Friday, March 03, 2000
Bench impressed by LaRue
BY CHRIS HAFT
The Cincinnati Enquirer
SARASOTA, Fla. When the Seattle Mariners wanted to obtain Jason LaRue in the Ken Griffey Jr. trade, a Reds employee who's an expert on catching called Cincinnati General Manager Jim Bowden with some advice: Keep LaRue at all costs.
That team official was Johnny Bench, the Hall of Fame catcher and Reds legend who's among Bowden's stable of special assistants.
The Reds hope that LaRue, 25, can anchor their catching for years to come. Bench felt compelled to remind them of this.
You can't afford to give up Jason, Bench said Thursday, the second day of his annual visit to training camp. I like his makeup. The organization isn't deep by any stretch of the imagination (with catchers). And he does a good job with the pitchers. ... He pretty much understands game-calling and the reaction by pitchers.
Bowden has insisted that veteran Benito Santiago was acquired for insurance if Eddie Taubensee or LaRue is injured in camp. But Bench thinks that Santiago's presence has helped motivate LaRue.
Because you never know, Bench said. You're a young kid, you've been given a chance, you're not sure what the front office or management thinks. Nobody's going to work harder than he does.
DOTTED LINE: The Reds have signed all their players, though they automatically renewed the contracts of four key performers first baseman Sean Casey, third baseman Aaron Boone and relievers Danny Graves and Scott Williamson which sometimes bruises feelings. LaRue and left-hander Heath Murray agreed to terms.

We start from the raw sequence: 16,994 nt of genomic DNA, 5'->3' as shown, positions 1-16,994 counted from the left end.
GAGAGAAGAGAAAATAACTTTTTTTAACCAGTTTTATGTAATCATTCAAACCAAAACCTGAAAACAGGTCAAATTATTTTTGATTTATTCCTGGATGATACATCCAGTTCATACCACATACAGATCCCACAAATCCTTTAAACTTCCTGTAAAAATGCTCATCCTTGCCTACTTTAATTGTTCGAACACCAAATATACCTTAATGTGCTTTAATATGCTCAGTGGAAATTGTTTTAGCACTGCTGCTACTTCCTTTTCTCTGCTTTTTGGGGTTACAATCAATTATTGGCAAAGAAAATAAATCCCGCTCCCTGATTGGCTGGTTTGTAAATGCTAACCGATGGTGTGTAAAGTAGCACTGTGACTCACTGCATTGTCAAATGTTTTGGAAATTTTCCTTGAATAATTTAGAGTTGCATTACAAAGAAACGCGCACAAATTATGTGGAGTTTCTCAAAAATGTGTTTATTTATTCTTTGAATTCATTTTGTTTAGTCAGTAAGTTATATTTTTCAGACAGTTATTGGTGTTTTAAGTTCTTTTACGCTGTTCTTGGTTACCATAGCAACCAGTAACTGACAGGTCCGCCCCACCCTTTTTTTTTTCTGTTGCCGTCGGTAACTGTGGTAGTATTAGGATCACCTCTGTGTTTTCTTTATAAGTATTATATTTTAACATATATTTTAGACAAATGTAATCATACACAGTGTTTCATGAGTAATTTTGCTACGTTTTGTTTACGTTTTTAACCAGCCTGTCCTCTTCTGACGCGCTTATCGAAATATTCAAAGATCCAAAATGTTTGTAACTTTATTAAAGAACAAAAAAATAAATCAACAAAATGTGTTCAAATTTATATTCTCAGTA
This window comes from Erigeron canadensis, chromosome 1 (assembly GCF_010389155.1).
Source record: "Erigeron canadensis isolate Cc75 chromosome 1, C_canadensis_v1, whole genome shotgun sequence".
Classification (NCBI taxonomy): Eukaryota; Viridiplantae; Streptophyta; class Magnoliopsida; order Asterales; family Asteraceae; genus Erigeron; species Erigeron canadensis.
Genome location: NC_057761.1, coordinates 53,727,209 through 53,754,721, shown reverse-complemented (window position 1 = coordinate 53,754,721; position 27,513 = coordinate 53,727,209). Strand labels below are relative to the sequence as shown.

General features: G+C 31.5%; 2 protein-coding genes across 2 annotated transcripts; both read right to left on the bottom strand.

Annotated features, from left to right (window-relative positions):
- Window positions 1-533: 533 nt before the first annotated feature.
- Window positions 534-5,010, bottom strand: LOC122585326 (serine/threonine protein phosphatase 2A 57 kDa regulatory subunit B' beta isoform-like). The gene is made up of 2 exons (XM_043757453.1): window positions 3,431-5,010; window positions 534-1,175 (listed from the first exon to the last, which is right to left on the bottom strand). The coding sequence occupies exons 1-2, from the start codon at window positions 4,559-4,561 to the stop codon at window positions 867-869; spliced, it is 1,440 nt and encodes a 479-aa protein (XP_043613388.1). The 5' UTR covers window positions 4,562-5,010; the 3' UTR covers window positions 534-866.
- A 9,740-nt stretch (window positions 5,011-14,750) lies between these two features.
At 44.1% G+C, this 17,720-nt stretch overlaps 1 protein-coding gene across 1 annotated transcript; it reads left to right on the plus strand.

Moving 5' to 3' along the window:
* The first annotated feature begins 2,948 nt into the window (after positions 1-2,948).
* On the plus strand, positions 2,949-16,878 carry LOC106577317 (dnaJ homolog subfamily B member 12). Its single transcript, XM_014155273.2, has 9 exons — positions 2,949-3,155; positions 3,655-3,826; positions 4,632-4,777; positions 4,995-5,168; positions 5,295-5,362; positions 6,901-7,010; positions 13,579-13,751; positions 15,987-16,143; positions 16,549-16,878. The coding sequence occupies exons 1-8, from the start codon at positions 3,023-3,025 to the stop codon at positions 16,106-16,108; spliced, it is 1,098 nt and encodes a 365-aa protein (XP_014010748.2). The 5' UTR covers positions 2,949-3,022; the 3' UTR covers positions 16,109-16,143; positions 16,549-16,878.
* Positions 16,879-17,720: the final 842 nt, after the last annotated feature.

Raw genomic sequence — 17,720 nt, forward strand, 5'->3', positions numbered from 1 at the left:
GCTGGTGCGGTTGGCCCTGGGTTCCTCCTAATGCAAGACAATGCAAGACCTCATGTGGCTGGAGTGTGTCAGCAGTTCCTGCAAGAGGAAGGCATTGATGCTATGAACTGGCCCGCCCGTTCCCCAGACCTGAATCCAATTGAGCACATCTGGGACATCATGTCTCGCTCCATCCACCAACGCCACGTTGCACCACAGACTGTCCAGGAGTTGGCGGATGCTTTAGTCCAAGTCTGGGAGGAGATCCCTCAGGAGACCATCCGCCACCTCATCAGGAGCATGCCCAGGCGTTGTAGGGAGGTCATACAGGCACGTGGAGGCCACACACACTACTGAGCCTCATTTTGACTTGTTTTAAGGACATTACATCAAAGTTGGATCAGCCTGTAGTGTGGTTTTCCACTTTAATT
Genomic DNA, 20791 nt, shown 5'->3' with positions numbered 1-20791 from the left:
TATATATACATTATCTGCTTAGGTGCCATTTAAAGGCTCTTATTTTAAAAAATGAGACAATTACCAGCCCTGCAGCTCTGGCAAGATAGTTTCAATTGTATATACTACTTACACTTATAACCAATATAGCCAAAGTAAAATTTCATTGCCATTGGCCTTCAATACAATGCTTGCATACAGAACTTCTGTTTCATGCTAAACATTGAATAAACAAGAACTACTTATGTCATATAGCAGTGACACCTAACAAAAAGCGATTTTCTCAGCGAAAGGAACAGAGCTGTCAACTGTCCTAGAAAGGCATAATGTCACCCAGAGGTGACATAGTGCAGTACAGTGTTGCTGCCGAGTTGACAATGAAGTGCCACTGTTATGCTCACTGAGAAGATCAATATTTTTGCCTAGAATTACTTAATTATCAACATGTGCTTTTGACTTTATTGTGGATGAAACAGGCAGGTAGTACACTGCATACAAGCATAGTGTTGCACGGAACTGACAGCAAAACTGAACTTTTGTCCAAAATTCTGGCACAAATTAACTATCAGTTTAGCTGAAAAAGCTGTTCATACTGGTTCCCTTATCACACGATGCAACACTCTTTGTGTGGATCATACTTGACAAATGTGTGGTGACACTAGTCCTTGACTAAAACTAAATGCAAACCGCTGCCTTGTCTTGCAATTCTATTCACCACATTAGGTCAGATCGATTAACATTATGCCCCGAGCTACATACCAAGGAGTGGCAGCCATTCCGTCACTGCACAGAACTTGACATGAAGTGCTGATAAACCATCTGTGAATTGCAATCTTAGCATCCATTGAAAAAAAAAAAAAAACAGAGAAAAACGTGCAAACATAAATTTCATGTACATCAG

None of the players whose contracts were renewed were eligible for salary arbitration, leaving club management with virtually all the bargaining leverage. Casey and Graves received $400,000, while Boone and Williamson got $300,000 apiece.
I really wasn't worried about it, Casey said. I'm just ready to start playing. It's not that big a deal.
They have their (salary) structure that they go by, and I understand that, Graves said. We talked this morning, and I think they understand where I'm coming from as well. There's no hard feelings at all. It's just the business part of baseball, and I understand that completely. So it was actually a good thing that I went in there and renewed.
All four received raises. Graves earned $260,000 last year, Casey $220,000, Boone $210,000 and Williamson $200,000, the rookie minimum. Williamson, the NL's Rookie of the Year, fared better than Texas reliever Jeff Zimmerman, another outstanding rookie, who received $250,000.
I just have to be patient, said Graves, who might as well have been speaking for the others. If I stay healthy and continue to do what I'm capable of doing, I'll get paid later on.
INTRASQUAD DETAILS: A team managed by Triple-A manager Dave Miley and bolstered by most of the projected Opening Day lineup defeated a group managed by Triple-A coach Phil Wellman 13-6.
For the second day in a row, 15 different pitchers threw one inning apiece. The roughest outing was suffered by left-hander Adrian Burnside, a Rule 5 selection from Los Angeles, who coughed up six fourth-inning runs. Aaron Boone and Brooks Kieschnick each belted two-run homers; Dante Bichette also homered.
He has a good arm there's no question about that. It's just one of those days, manager Jack McKeon said of Burnside.
McKeon's forgiveness spread to other players.
There are some obvious guys who aren't going to be a factor, he said. But we'll have to look at some of these guys two or three times. We're not going to bury anybody because they gave up a couple of runs or walked a couple of guys in these games.
Guillermo Garcia, Alex Ochoa, Pat Watkins and David Toth homered later in the game.
ETC.: Dominican pitcher Willis Roberts, whose arrival was delayed by visa problems, finally reported to camp Wednesday and worked out Thursday. Said McKeon, I'd say he's a little behind, wouldn't you?